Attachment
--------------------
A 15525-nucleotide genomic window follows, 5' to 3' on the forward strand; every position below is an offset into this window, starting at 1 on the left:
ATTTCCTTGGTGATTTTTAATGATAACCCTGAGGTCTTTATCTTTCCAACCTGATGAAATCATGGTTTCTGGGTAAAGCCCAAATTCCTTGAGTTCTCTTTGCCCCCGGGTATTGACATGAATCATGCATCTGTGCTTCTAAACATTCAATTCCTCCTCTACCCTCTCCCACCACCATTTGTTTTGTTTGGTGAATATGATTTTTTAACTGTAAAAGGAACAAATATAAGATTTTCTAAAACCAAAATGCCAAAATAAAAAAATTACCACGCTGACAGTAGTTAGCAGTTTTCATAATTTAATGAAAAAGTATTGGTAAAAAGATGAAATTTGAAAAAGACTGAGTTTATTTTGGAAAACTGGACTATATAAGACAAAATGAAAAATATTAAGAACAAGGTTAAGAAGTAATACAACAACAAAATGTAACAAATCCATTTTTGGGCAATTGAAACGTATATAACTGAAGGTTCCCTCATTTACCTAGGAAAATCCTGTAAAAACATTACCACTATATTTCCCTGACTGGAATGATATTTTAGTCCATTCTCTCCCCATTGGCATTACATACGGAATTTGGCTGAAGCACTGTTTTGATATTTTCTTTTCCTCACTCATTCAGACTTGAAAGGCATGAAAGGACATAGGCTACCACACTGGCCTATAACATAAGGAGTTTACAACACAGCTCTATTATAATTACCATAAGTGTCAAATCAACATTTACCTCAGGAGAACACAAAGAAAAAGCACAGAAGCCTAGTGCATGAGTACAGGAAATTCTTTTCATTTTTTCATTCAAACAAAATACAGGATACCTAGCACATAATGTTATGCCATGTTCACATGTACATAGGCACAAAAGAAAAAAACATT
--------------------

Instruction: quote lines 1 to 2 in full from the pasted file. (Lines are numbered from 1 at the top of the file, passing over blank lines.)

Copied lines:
A 15525-nucleotide genomic window follows, 5' to 3' on the forward strand; every position below is an offset into this window, starting at 1 on the left:
ATTTCCTTGGTGATTTTTAATGATAACCCTGAGGTCTTTATCTTTCCAACCTGATGAAATCATGGTTTCTGGGTAAAGCCCAAATTCCTTGAGTTCTCTTTGCCCCCGGGTATTGACATGAATCATGCATCTGTGCTTCTAAACATTCAATTCCTCCTCTACCCTCTCCCACCACCATTTGTTTTGTTTGGTGAATATGATTTTTTAACTGTAAAAGGAACAAATATAAGATTTTCTAAAACCAAAATGCCAAAATAAAAAAATTACCACGCTGACAGTAGTTAGCAGTTTTCATAATTTAATGAAAAAGTATTGGTAAAAAGATGAAATTTGAAAAAGACTGAGTTTATTTTGGAAAACTGGACTATATAAGACAAAATGAAAAATATTAAGAACAAGGTTAAGAAGTAATACAACAACAAAATGTAACAAATCCATTTTTGGGCAATTGAAACGTATATAACTGAAGGTTCCCTCATTTACCTAGGAAAATCCTGTAAAAACATTACCACTATATTTCCCTGACTGGAATGATATTTTAGTCCATTCTCTCCCCATTGGCATTACATACGGAATTTGGCTGAAGCACTGTTTTGATATTTTCTTTTCCTCACTCATTCAGACTTGAAAGGCATGAAAGGACATAGGCTACCACACTGGCCTATAACATAAGGAGTTTACAACACAGCTCTATTATAATTACCATAAGTGTCAAATCAACATTTACCTCAGGAGAACACAAAGAAAAAGCACAGAAGCCTAGTGCATGAGTACAGGAAATTCTTTTCATTTTTTCATTCAAACAAAATACAGGATACCTAGCACATAATGTTATGCCATGTTCACATGTACATAGGCACAAAAGAAAAAAACATT